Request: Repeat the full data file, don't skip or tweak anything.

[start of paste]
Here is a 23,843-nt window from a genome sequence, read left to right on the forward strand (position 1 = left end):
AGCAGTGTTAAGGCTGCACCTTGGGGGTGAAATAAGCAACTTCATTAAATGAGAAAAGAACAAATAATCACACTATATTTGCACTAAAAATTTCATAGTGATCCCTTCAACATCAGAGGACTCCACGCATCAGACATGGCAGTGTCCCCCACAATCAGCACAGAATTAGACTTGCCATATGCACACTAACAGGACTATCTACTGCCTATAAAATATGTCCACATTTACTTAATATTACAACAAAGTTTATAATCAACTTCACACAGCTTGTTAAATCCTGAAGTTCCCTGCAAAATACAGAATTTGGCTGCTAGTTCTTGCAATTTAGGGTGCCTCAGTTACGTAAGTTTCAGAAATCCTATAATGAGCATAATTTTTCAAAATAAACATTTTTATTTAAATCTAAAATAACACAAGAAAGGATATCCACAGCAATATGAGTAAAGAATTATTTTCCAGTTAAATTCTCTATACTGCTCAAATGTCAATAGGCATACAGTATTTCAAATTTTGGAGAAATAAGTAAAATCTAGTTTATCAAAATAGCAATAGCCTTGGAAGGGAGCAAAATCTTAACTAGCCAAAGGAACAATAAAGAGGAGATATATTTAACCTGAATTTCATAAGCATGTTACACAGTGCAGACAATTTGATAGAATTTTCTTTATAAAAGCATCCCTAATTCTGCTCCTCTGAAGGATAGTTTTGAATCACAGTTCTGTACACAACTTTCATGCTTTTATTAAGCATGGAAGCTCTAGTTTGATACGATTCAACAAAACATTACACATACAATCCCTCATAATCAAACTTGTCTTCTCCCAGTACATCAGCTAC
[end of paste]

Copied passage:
Here is a 23,843-nt window from a genome sequence, read left to right on the forward strand (position 1 = left end):
AGCAGTGTTAAGGCTGCACCTTGGGGGTGAAATAAGCAACTTCATTAAATGAGAAAAGAACAAATAATCACACTATATTTGCACTAAAAATTTCATAGTGATCCCTTCAACATCAGAGGACTCCACGCATCAGACATGGCAGTGTCCCCCACAATCAGCACAGAATTAGACTTGCCATATGCACACTAACAGGACTATCTACTGCCTATAAAATATGTCCACATTTACTTAATATTACAACAAAGTTTATAATCAACTTCACACAGCTTGTTAAATCCTGAAGTTCCCTGCAAAATACAGAATTTGGCTGCTAGTTCTTGCAATTTAGGGTGCCTCAGTTACGTAAGTTTCAGAAATCCTATAATGAGCATAATTTTTCAAAATAAACATTTTTATTTAAATCTAAAATAACACAAGAAAGGATATCCACAGCAATATGAGTAAAGAATTATTTTCCAGTTAAATTCTCTATACTGCTCAAATGTCAATAGGCATACAGTATTTCAAATTTTGGAGAAATAAGTAAAATCTAGTTTATCAAAATAGCAATAGCCTTGGAAGGGAGCAAAATCTTAACTAGCCAAAGGAACAATAAAGAGGAGATATATTTAACCTGAATTTCATAAGCATGTTACACAGTGCAGACAATTTGATAGAATTTTCTTTATAAAAGCATCCCTAATTCTGCTCCTCTGAAGGATAGTTTTGAATCACAGTTCTGTACACAACTTTCATGCTTTTATTAAGCATGGAAGCTCTAGTTTGATACGATTCAACAAAACATTACACATACAATCCCTCATAATCAAACTTGTCTTCTCCCAGTACATCAGCTAC